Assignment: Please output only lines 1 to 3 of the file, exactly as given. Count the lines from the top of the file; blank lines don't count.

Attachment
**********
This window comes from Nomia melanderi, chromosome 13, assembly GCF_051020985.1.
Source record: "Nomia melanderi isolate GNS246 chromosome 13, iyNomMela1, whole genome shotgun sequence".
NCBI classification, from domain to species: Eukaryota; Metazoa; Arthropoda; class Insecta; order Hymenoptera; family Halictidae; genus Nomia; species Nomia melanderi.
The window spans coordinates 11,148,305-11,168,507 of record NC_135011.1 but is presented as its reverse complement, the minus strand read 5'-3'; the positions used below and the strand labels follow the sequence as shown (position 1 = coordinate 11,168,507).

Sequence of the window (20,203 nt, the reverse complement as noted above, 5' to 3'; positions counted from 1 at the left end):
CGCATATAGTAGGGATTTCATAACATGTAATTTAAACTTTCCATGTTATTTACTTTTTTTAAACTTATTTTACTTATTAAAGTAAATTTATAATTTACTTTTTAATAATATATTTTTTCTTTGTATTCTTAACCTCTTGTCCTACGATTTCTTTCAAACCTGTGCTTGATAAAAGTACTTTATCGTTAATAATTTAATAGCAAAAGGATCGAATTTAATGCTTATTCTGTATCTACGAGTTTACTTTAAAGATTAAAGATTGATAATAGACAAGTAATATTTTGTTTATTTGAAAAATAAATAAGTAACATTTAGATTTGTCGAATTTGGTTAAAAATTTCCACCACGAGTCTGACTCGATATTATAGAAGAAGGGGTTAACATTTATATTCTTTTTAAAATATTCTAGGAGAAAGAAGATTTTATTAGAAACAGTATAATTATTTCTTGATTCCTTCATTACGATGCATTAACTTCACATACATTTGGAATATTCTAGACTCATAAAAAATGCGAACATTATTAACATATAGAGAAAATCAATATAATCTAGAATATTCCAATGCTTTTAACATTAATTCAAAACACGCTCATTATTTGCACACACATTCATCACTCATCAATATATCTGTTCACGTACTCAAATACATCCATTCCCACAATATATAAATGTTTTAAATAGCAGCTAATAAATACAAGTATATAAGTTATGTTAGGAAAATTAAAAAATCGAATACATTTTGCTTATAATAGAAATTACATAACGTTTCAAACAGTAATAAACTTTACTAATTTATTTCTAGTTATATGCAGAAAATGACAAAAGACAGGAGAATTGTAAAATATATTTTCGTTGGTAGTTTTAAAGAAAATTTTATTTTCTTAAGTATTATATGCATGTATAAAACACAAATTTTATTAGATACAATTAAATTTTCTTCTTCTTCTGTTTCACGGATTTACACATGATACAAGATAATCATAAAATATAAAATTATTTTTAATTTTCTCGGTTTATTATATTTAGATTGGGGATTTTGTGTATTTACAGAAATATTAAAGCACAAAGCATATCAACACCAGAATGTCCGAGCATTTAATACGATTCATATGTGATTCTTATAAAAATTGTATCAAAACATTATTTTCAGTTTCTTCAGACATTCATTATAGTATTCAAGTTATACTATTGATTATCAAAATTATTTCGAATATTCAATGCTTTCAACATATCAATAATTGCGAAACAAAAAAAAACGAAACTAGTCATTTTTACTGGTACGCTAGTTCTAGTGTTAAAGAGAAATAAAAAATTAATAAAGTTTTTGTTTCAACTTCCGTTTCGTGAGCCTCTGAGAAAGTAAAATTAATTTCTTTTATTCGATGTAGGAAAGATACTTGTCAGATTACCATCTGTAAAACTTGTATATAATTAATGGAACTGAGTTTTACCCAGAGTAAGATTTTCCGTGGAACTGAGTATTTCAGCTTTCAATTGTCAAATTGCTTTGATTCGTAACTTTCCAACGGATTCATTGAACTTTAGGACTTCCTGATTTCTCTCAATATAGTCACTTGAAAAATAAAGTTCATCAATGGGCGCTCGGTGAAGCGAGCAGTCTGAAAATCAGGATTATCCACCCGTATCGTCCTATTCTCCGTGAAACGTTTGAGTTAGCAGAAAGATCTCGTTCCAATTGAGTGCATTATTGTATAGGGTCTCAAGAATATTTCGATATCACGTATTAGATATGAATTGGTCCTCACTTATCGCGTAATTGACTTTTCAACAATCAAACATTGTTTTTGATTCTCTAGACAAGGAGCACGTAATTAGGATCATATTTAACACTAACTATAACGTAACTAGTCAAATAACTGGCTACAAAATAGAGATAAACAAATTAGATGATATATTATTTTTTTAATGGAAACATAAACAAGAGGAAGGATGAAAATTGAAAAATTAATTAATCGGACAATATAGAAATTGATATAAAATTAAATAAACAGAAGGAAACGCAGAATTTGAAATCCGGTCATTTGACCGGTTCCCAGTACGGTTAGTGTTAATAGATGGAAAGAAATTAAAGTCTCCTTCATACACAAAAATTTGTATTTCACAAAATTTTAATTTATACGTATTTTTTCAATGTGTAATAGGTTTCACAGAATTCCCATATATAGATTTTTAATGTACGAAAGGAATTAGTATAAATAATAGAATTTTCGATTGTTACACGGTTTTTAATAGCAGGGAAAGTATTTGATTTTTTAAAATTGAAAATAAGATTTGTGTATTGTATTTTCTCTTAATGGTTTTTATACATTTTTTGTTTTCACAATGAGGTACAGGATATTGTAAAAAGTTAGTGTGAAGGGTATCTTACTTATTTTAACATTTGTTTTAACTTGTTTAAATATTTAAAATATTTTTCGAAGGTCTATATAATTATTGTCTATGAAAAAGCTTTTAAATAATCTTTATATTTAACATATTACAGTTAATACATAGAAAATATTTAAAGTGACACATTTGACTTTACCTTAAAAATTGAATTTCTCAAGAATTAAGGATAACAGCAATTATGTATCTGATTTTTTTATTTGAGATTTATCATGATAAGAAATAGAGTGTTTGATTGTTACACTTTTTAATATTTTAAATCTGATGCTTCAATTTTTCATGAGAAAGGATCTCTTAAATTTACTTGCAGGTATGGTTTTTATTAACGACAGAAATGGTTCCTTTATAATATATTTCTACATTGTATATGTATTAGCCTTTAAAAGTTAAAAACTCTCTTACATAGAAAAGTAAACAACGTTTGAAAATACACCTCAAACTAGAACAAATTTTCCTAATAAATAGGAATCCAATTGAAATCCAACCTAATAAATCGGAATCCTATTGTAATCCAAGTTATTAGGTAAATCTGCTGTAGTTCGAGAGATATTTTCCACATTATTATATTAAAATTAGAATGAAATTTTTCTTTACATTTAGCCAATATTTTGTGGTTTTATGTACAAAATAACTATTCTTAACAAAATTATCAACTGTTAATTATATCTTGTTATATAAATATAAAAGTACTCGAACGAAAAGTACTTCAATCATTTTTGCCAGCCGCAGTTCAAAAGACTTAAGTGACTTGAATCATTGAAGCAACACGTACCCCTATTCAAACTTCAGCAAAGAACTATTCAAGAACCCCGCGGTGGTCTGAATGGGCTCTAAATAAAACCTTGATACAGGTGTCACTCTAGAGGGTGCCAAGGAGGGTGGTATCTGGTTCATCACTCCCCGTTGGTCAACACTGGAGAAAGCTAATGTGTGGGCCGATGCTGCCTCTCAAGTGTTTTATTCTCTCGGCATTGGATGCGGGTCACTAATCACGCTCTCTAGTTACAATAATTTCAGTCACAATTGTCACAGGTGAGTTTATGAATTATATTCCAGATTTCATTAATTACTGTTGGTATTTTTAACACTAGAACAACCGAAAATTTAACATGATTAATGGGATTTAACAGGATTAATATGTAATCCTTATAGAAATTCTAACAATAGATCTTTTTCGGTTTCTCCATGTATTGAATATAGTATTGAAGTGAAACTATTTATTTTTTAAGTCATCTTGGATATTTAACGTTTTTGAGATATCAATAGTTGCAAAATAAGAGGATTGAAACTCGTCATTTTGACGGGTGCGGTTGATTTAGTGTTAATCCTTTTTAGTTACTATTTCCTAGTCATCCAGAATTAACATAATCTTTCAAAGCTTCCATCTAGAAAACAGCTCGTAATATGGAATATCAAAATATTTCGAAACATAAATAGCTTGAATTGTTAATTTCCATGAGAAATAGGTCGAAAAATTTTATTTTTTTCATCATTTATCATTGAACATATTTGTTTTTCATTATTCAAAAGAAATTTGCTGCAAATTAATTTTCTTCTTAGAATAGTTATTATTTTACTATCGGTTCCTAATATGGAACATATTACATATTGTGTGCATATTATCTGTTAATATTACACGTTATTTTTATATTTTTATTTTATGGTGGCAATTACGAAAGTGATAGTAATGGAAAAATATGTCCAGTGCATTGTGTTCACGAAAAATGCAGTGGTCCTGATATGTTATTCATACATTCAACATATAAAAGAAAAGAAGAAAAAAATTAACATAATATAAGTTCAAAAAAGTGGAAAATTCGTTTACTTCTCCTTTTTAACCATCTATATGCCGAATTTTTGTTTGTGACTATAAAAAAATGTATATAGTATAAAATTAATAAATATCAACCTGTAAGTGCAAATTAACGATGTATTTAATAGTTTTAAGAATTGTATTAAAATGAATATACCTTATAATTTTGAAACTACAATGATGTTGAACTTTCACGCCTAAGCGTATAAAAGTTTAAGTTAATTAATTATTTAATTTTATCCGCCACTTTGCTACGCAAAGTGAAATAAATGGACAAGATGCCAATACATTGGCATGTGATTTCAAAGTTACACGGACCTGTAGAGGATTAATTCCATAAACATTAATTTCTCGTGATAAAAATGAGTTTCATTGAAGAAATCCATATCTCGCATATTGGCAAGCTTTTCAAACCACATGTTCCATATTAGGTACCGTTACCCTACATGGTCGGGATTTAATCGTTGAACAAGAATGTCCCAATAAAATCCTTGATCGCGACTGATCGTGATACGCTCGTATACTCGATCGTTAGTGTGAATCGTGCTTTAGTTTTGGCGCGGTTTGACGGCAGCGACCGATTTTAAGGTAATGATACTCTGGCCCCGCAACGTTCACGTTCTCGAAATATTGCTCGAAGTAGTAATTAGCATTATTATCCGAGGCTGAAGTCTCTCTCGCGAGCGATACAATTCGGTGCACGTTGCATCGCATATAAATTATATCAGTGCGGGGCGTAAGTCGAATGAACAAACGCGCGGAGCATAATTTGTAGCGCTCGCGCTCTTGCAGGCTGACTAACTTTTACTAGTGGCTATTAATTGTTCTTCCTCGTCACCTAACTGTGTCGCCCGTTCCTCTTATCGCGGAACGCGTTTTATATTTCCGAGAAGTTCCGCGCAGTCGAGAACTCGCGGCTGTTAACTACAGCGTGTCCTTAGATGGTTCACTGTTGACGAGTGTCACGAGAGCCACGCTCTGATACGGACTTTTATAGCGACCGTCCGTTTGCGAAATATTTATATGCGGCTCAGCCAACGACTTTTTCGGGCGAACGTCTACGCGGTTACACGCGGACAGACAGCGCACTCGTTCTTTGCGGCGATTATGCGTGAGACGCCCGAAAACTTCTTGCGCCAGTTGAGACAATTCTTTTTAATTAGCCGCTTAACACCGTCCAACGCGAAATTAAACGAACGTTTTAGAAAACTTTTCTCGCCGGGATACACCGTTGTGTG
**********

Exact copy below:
This window comes from Nomia melanderi, chromosome 13, assembly GCF_051020985.1.
Source record: "Nomia melanderi isolate GNS246 chromosome 13, iyNomMela1, whole genome shotgun sequence".
NCBI classification, from domain to species: Eukaryota; Metazoa; Arthropoda; class Insecta; order Hymenoptera; family Halictidae; genus Nomia; species Nomia melanderi.